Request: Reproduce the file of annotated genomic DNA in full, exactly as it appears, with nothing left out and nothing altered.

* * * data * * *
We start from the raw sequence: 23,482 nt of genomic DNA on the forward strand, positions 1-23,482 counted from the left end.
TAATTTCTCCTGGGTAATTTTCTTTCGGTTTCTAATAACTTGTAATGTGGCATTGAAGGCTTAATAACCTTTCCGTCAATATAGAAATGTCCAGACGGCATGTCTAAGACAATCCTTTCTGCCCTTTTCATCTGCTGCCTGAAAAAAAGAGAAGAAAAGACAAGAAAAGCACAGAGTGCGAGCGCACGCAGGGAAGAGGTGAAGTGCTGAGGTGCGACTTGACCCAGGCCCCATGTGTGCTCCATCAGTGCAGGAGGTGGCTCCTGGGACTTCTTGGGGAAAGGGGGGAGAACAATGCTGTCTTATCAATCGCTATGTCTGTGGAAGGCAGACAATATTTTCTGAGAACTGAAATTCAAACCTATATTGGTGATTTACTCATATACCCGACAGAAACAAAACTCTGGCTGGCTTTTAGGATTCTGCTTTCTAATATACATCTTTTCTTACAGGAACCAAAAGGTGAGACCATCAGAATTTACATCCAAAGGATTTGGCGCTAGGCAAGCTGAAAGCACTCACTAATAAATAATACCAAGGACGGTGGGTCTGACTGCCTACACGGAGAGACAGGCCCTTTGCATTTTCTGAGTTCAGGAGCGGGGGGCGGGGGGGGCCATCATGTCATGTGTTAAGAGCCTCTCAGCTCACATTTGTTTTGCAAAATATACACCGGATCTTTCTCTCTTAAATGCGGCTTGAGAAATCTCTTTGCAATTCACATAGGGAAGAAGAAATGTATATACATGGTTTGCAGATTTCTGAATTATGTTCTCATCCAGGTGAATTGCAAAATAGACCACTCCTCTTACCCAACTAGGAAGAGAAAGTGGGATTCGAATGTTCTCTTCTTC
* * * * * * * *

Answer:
We start from the raw sequence: 23,482 nt of genomic DNA on the forward strand, positions 1-23,482 counted from the left end.
TAATTTCTCCTGGGTAATTTTCTTTCGGTTTCTAATAACTTGTAATGTGGCATTGAAGGCTTAATAACCTTTCCGTCAATATAGAAATGTCCAGACGGCATGTCTAAGACAATCCTTTCTGCCCTTTTCATCTGCTGCCTGAAAAAAAGAGAAGAAAAGACAAGAAAAGCACAGAGTGCGAGCGCACGCAGGGAAGAGGTGAAGTGCTGAGGTGCGACTTGACCCAGGCCCCATGTGTGCTCCATCAGTGCAGGAGGTGGCTCCTGGGACTTCTTGGGGAAAGGGGGGAGAACAATGCTGTCTTATCAATCGCTATGTCTGTGGAAGGCAGACAATATTTTCTGAGAACTGAAATTCAAACCTATATTGGTGATTTACTCATATACCCGACAGAAACAAAACTCTGGCTGGCTTTTAGGATTCTGCTTTCTAATATACATCTTTTCTTACAGGAACCAAAAGGTGAGACCATCAGAATTTACATCCAAAGGATTTGGCGCTAGGCAAGCTGAAAGCACTCACTAATAAATAATACCAAGGACGGTGGGTCTGACTGCCTACACGGAGAGACAGGCCCTTTGCATTTTCTGAGTTCAGGAGCGGGGGGCGGGGGGGGCCATCATGTCATGTGTTAAGAGCCTCTCAGCTCACATTTGTTTTGCAAAATATACACCGGATCTTTCTCTCTTAAATGCGGCTTGAGAAATCTCTTTGCAATTCACATAGGGAAGAAGAAATGTATATACATGGTTTGCAGATTTCTGAATTATGTTCTCATCCAGGTGAATTGCAAAATAGACCACTCCTCTTACCCAACTAGGAAGAGAAAGTGGGATTCGAATGTTCTCTTCTTC